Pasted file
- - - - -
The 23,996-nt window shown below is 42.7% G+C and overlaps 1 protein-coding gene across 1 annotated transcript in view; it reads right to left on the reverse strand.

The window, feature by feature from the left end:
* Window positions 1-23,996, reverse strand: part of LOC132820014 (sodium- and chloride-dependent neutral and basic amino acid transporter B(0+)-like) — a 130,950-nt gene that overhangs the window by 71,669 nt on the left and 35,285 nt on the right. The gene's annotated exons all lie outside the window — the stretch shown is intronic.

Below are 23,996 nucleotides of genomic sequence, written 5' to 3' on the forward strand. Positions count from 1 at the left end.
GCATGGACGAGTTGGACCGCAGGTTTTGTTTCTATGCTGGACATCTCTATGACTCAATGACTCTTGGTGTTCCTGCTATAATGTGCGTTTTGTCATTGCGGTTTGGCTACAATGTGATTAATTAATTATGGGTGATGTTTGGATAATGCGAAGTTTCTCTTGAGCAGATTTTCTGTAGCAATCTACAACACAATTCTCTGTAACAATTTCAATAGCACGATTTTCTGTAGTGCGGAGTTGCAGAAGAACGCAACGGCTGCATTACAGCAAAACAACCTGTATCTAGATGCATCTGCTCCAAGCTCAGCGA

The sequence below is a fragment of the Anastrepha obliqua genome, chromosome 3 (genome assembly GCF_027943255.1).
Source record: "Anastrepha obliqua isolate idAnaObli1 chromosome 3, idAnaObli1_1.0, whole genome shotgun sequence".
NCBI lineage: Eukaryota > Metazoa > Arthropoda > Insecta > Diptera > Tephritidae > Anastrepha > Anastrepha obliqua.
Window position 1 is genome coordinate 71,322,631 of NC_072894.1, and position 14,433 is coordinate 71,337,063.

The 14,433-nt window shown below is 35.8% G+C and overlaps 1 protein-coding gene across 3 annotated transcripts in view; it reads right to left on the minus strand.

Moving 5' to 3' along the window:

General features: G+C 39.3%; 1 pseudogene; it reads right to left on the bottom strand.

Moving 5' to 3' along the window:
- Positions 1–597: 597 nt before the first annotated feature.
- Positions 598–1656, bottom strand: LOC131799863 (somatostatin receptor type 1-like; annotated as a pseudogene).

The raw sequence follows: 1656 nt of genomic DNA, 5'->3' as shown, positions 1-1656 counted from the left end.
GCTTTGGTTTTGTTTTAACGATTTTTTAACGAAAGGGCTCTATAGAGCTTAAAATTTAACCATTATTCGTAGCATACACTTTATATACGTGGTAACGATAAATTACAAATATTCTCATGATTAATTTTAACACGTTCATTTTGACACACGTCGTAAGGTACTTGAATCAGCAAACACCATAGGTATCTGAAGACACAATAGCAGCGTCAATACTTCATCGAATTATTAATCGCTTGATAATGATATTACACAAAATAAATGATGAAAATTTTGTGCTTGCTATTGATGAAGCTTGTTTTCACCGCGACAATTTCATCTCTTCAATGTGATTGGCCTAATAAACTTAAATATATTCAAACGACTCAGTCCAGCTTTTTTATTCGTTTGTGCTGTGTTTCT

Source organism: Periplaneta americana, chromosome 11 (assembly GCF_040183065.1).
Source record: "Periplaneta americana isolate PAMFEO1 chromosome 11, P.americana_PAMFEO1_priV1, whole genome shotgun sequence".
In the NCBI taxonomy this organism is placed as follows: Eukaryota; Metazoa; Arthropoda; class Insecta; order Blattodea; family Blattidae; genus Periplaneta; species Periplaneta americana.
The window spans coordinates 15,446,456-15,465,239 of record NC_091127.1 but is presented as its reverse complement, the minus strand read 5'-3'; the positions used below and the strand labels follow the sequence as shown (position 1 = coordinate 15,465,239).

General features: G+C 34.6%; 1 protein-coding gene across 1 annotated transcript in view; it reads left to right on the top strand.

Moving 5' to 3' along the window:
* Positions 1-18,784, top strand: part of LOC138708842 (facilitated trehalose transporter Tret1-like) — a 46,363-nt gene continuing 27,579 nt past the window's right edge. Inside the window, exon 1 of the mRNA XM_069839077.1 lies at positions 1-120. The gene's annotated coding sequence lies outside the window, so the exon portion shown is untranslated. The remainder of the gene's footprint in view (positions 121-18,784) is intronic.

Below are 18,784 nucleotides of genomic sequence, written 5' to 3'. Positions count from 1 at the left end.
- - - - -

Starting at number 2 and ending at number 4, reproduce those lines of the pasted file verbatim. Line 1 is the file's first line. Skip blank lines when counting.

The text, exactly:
The window, feature by feature from the left end:
* Window positions 1-23,996, reverse strand: part of LOC132820014 (sodium- and chloride-dependent neutral and basic amino acid transporter B(0+)-like) — a 130,950-nt gene that overhangs the window by 71,669 nt on the left and 35,285 nt on the right. The gene's annotated exons all lie outside the window — the stretch shown is intronic.

Below are 23,996 nucleotides of genomic sequence, written 5' to 3' on the forward strand. Positions count from 1 at the left end.